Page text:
[arin-ppml] [arin-announce] [Fwd: ARIN-prop-133: No Volunteer Services on Behalf of Unaffiliated Address Blocks]

Ted Mittelstaedt tedm at ipinc.net
Wed Feb 16 13:33:00 EST 2011

On 2/15/2011 10:21 PM, Eric Westbrook wrote:
> On Tue, Feb 15, 2011 at 22:36, Milton L Mueller <mueller at syr.edu
> <mailto:mueller at syr.edu>> wrote:
>      > If the effort is to entice legacy space holders into joining
>     ARIN, don't
>      > try to penalize them.  Give them a positive incentive.
>     I don't see this proposal as involving any penalties. Indeed, it is
>     the absence of this kind of thinking that consistently leads to
>     proposals to force legacy holders into the ARIN regime. The
>     (implied) incentive in 133 is that legacy holders can go to other
>     service providers - assuming of course, that we retain a consistent
>     and integrated whois that works across multiple service providers.
> Nothing's broken today with respect to the services in question.  I can
> only envision additional costs, rigmarole, and coordination issues to
> come with a multiple-provider regime.
> Perhaps what's broken is that legacy holders like me don't pay -- at
> least, that seems to be the source of some significant outrage here.

Not to me, and it's never really been that much.

What I really resent most of all are the legacy-assigned blocks that
are NOT in use.

I don't care if you were assigned a legacy block 15 years ago that your
paying nothing for - and you have 60% or more utilized.  If anything,
you have my support to have at it.

But I do very much care if you have a legacy block that you got 15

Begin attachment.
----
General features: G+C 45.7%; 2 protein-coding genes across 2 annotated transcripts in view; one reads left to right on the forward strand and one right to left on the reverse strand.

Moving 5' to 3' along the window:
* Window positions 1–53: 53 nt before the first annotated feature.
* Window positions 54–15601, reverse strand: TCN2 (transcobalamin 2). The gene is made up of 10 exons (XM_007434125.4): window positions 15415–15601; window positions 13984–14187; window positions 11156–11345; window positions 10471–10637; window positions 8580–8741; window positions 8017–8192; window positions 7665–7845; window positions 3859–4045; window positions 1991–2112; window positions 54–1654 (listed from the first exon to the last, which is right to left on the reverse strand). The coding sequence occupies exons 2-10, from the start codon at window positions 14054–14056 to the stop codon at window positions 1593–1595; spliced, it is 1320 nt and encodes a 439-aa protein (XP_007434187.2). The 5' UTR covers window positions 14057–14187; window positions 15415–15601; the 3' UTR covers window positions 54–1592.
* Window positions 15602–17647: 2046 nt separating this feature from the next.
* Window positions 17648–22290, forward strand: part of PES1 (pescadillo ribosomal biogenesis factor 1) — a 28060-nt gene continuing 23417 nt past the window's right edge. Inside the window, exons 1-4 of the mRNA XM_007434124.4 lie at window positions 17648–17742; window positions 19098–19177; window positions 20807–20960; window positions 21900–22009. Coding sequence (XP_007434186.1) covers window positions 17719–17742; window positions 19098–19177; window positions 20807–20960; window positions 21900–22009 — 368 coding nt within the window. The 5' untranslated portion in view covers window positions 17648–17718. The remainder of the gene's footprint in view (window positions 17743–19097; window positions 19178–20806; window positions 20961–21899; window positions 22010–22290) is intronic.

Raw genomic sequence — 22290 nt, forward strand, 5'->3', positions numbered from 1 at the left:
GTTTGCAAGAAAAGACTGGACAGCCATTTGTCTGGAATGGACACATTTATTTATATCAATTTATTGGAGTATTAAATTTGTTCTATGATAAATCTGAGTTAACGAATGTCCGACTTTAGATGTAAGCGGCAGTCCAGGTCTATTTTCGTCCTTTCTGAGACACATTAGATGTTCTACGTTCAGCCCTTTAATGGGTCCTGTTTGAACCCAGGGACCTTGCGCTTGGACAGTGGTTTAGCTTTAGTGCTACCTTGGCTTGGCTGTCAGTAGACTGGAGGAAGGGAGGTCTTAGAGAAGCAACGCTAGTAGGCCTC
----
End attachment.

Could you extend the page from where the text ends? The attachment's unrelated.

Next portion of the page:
years ago that is at 1% utilization because your too fat, dumb, and lazy
to renumber into a /24 within that block and return the rest to
the RIR.

> Unfortunately, the LRSA is a non-starter (to me and others I know)
> because of potential dilution of rights to the resource, as I've
> articulated before.

Your resource is only good for accessing others resources, and that
usefulness is going to go away in the future.  10 years from now nobody
will give a rat's ass about your "rights to the resource".  So all I
can conclude in reading a statement like this from a legacy holder is
that either  a) your sticking your head in the sand about IPv6 or
b) Your an old man who plans on retiring long before IPv4 gets abandoned 
or c) your just making up excuses to yourself to justify not paying 
anything because your conscience is bugging you.

None of which I or anyone else really gives a hoot about.  In other 
words, we don't give a fig about your precious "rights" to your Legacy 
resource - as long as your USING it.

Because, ultimately, if you ARE using it, then it's YOUR CUSTOMERS THE
END USERS who are REALLY the users here.  It's THEY I care about 
reaching, NOT YOU.

The rest of us on the Internet have made an exception for your block NOT 
because of your imaginary "rights" but because we care about the USERS 
of your block.

   Barring a change to that, and with no other way in,
> we're stuck.  Were that different, I for one would cheerfully sign, pay,
> and enjoy more formal participation.


   All I can do today is cooperate by
> keeping my information current.
> Carrots and sticks are uncompelling to the legacy holder.

Utter rubbish.  Either your a legacy holder who is planning on 
continuing your Internet presense (in which case you have obtained
IPv6, and are paying for it, and signed an RSA for it)
or your planning on riding off into the sunset once your IPv4 becomes 
useless.  And if it's the latter, then you really have nothing 
constructive to add, IMHO.


> $0.02,
> Eric
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